As sanctions elsewhere started to have effect, North Korean firms adapted by hiring larger, more sophisticated Chinese intermediaries who would provide a veil of protection when dealing with a variety of third parties, both domestic and foreign; they would also handle logistics issues. Crucially, the size of these brokers allows them to effectively provide trade financing for North Korea, financing that it could generally not secure through banking institutions. As they put it, North Korean firms got more deeply embedded in Chinese networks, moving operations into the Northeast in particular while also exploiting opportunities to extend these China-based networks into Hong Kong and Southeast Asia. These activities are aided and abetted by ongoing embassy involvement in sanctions-busting.
An important fine point concerns access to Chinese bank accounts onshore. Because of their exposure to the US clearing system, it is believed that the larger Chinese banks—and certainly the big five—have probably closed accounts that were openly in the name of North Korean entities. But the key word is “openly,” and it appears that Park and Walsh are arguing that smaller banks have fewer qualms. In any case, during the commodity boom financing was available through coal exports and as prices declined from a new push to export labor as well. But as those activities face both market and political constraints, will it require more financing from these brokers as a result?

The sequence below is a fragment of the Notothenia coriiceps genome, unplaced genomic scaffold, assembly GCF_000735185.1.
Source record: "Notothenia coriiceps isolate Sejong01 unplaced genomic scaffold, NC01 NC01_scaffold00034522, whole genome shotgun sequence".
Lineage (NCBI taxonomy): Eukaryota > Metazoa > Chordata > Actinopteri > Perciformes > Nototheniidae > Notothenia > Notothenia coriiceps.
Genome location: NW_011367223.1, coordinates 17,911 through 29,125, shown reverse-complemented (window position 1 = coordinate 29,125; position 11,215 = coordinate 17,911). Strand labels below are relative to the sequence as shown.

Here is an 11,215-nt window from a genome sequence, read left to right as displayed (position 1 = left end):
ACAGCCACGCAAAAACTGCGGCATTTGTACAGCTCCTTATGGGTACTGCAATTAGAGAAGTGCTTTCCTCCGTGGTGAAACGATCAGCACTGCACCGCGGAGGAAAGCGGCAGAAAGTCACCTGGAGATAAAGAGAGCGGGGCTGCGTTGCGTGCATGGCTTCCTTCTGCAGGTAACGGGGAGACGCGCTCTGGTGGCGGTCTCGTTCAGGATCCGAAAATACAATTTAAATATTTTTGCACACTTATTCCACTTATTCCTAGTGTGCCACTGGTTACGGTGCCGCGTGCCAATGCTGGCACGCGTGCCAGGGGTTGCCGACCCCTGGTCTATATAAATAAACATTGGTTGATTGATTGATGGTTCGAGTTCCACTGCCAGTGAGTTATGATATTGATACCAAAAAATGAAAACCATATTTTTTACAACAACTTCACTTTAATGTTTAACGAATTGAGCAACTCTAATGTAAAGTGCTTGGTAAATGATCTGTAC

How do sanctions fit into this story? Park and Walsh argue that their effect is mixed. On the one hand, they have forced the very adjustments that they trace. Because contract prices for North Korean STCs carry higher risk, more sophisticated and deep-pocketed private entities are now playing the broker role rather than Chinese state entities. As we too have argued, sanctions are not just accepted; North Korea adapts.